• Current Location: Los Angeles, J. Paul Getty Museum, Prayer Book of Charles the Bold, Ms. 37 (89.ML.35), fol. 33 (Image #1)
    New Haven, Yale University Art Gallery,1871.57 (Image #2)
  • Original Location: Antwerp (illuminated), Belgium; Ghent (written), Belgium (Image #1)
    Siena, Italy (Image #2)
  • Artistic Type (Category): Digital Images; Manuscript Illuminations; (Image #1)
    Digital Images; Paintings; (Image #2)
  • Artistic Type (Material/Technique): Parchment; Paint; Gold; Silver; (Image #1)
    Wood panel; Tempera; Gold; (Image #2)
  • Donor: Layman; Charles the Bold, duke of Burgundy (1433-1477). As the son of Philip the Good, he continued a tradition of luxury book commissions with this elaborately decorated, small prayer book. (Image #1)
    Layman (?); The arms of the Martinozzi family appear in the second panel in the series in which the young Anthony distributes alms to the poor. The Martinozzi were prominent in Sienese government. There are indications that the altarpiece was intended for an Augustinian church. (Image #2)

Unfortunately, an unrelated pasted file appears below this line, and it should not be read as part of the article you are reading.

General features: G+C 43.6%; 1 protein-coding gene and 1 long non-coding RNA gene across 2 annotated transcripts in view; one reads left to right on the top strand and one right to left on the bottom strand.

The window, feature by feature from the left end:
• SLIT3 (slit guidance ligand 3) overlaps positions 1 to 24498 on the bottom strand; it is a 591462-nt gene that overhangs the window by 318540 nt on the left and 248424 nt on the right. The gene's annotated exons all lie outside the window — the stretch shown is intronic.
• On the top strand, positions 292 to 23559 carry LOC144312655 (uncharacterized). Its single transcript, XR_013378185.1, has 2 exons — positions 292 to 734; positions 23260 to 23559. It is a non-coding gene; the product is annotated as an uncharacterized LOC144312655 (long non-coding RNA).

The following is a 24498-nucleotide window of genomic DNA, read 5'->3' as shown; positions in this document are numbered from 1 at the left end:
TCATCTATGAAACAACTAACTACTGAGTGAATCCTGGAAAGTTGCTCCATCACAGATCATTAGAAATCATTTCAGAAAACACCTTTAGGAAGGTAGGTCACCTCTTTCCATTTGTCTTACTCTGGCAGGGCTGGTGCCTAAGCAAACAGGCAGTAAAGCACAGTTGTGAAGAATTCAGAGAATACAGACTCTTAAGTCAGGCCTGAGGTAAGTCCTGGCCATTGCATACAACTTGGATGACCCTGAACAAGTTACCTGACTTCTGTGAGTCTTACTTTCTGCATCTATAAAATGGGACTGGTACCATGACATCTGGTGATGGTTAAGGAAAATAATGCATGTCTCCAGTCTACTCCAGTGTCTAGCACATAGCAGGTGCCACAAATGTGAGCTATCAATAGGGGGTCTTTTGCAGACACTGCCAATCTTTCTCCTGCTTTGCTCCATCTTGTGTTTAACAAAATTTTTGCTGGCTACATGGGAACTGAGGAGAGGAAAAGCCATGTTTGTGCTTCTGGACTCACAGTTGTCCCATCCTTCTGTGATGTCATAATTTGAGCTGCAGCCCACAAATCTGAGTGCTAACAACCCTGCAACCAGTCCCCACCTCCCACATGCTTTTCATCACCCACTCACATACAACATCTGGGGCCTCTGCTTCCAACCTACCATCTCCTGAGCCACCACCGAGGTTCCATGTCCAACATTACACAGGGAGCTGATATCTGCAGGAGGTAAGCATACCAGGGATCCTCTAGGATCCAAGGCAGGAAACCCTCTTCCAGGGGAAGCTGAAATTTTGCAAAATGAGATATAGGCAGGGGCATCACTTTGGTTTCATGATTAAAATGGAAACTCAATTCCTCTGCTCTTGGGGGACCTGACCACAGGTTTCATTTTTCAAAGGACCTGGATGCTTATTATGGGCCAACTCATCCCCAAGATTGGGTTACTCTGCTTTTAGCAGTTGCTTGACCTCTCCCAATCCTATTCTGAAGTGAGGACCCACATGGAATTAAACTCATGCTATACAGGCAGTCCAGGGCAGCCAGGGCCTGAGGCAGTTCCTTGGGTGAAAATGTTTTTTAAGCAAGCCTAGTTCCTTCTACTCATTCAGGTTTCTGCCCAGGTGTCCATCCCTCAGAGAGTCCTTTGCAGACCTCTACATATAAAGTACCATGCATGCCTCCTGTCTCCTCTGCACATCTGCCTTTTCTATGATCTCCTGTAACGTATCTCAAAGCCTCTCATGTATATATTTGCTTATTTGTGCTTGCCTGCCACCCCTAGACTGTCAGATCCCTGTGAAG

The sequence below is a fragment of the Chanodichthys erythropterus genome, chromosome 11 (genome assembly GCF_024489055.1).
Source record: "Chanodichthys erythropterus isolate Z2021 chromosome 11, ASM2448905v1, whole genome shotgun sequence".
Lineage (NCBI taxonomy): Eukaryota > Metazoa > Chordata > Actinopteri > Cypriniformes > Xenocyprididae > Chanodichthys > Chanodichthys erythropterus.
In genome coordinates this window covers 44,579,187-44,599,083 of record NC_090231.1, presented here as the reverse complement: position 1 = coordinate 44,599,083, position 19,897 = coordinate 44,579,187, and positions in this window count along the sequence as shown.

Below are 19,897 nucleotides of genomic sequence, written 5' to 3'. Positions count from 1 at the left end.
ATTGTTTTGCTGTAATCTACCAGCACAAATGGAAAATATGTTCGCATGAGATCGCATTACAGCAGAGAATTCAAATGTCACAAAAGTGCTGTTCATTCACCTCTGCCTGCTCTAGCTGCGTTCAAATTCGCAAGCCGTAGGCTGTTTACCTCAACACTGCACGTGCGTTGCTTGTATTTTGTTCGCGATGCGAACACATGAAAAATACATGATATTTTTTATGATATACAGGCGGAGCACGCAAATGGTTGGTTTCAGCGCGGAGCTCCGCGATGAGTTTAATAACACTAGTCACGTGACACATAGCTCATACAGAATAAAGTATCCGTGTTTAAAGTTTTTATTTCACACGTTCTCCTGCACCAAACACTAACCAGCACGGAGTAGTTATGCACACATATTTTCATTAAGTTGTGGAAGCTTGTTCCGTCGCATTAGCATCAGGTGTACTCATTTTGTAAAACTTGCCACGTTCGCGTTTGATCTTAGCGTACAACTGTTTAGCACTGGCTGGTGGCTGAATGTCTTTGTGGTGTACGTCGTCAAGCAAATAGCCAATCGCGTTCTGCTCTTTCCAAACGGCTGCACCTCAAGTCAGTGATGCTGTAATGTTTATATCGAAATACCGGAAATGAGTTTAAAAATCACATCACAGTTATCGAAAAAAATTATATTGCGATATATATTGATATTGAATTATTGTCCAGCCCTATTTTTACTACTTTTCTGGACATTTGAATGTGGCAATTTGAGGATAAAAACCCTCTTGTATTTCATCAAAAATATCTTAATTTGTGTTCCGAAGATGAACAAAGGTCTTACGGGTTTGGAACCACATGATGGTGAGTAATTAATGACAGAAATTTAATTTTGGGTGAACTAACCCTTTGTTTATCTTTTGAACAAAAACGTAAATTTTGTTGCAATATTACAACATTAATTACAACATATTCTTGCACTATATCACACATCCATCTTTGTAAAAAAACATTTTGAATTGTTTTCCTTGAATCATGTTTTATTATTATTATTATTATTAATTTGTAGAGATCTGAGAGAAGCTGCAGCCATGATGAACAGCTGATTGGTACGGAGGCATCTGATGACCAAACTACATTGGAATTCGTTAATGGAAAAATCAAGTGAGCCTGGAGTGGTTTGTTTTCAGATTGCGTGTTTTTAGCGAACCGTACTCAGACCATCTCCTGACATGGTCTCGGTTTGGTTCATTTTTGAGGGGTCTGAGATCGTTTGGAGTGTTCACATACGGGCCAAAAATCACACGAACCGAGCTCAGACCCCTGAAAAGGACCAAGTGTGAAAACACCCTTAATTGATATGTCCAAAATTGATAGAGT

• Height/Width/Length(cm): 12.4 (Image #1)
    36.9 (Image #2)
    /9.2 (Image #1)
    38.8 (Image #2)
  • Inscription:
  • Related Resources: Bisogni, Fabio. "Il culto e l'iconografia di S. Antonio abate a Siena." La Misericordia di Siena attraverso i secoli: dalla Domus Misericordiae all'Arciconfraternita di Misericordia. Edited by Mario Ascheri and Patrizia Turrini. Protagon Editori Toscani, 2004. Pages 177-189;
    Dean, Clay M. A Selection of Early Italian Paintings from the Yale University Art Gallery. Yale University Art Gallery, 2003;
    Jaritz, Gerhard. Angels, Devils: The Supernatural and Its Visual Representation. Central European University Press, 2011;
    McKendrick, Scot. "Painting in Manuscripts of Vernacular Texts, circa 1467–1485", Illuminating the Renaissance: The Triumph of Flemish Manuscript Painting in Europe. Edited by Thomas Kren and Scot McKendrick. J. Paul Getty Museum, 2003. Pages 239-245;
    Schryver, Antoine de, and Jessica Berenbeim. The Prayer Book of Charles the Bold: A Study of a Flemish Masterpiece from the Burgundian Court. J. Paul Getty Museum, 2008;